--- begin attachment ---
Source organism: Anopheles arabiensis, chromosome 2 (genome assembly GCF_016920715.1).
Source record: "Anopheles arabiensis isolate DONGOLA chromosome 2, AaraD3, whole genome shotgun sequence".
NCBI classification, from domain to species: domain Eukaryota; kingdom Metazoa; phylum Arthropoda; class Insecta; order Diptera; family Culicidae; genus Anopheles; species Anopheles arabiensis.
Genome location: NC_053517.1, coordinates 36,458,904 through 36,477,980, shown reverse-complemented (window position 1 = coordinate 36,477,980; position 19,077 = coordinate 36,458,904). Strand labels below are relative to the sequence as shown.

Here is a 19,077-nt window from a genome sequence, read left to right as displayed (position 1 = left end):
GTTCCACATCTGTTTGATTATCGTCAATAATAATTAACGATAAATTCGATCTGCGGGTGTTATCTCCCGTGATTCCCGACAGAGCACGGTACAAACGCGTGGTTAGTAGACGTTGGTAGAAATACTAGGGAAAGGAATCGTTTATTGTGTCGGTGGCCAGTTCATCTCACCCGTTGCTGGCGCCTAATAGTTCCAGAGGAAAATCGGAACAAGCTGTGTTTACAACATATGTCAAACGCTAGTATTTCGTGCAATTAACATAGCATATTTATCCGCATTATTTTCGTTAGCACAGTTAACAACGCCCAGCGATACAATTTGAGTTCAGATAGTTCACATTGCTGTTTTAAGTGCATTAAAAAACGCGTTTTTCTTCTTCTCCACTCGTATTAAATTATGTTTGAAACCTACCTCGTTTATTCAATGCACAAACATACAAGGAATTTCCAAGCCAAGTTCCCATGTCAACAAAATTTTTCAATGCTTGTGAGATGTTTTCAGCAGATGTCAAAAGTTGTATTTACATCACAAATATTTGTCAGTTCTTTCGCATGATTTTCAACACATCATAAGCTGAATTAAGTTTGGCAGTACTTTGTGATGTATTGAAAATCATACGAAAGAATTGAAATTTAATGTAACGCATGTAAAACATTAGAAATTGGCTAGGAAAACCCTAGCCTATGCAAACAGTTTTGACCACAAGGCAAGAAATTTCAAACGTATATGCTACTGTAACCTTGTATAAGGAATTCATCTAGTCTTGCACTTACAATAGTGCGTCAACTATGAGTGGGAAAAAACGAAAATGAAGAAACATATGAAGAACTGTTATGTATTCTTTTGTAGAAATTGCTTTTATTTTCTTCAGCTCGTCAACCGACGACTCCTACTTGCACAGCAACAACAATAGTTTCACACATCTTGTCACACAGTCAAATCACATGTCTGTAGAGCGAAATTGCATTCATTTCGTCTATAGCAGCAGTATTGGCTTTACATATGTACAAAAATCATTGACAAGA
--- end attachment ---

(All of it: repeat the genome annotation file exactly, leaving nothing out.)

Source organism: Anopheles arabiensis, chromosome 2 (genome assembly GCF_016920715.1).
Source record: "Anopheles arabiensis isolate DONGOLA chromosome 2, AaraD3, whole genome shotgun sequence".
NCBI classification, from domain to species: domain Eukaryota; kingdom Metazoa; phylum Arthropoda; class Insecta; order Diptera; family Culicidae; genus Anopheles; species Anopheles arabiensis.
Genome location: NC_053517.1, coordinates 36,458,904 through 36,477,980, shown reverse-complemented (window position 1 = coordinate 36,477,980; position 19,077 = coordinate 36,458,904). Strand labels below are relative to the sequence as shown.

Here is a 19,077-nt window from a genome sequence, read left to right as displayed (position 1 = left end):
GTTCCACATCTGTTTGATTATCGTCAATAATAATTAACGATAAATTCGATCTGCGGGTGTTATCTCCCGTGATTCCCGACAGAGCACGGTACAAACGCGTGGTTAGTAGACGTTGGTAGAAATACTAGGGAAAGGAATCGTTTATTGTGTCGGTGGCCAGTTCATCTCACCCGTTGCTGGCGCCTAATAGTTCCAGAGGAAAATCGGAACAAGCTGTGTTTACAACATATGTCAAACGCTAGTATTTCGTGCAATTAACATAGCATATTTATCCGCATTATTTTCGTTAGCACAGTTAACAACGCCCAGCGATACAATTTGAGTTCAGATAGTTCACATTGCTGTTTTAAGTGCATTAAAAAACGCGTTTTTCTTCTTCTCCACTCGTATTAAATTATGTTTGAAACCTACCTCGTTTATTCAATGCACAAACATACAAGGAATTTCCAAGCCAAGTTCCCATGTCAACAAAATTTTTCAATGCTTGTGAGATGTTTTCAGCAGATGTCAAAAGTTGTATTTACATCACAAATATTTGTCAGTTCTTTCGCATGATTTTCAACACATCATAAGCTGAATTAAGTTTGGCAGTACTTTGTGATGTATTGAAAATCATACGAAAGAATTGAAATTTAATGTAACGCATGTAAAACATTAGAAATTGGCTAGGAAAACCCTAGCCTATGCAAACAGTTTTGACCACAAGGCAAGAAATTTCAAACGTATATGCTACTGTAACCTTGTATAAGGAATTCATCTAGTCTTGCACTTACAATAGTGCGTCAACTATGAGTGGGAAAAAACGAAAATGAAGAAACATATGAAGAACTGTTATGTATTCTTTTGTAGAAATTGCTTTTATTTTCTTCAGCTCGTCAACCGACGACTCCTACTTGCACAGCAACAACAATAGTTTCACACATCTTGTCACACAGTCAAATCACATGTCTGTAGAGCGAAATTGCATTCATTTCGTCTATAGCAGCAGTATTGGCTTTACATATGTACAAAAATCATTGACAAGA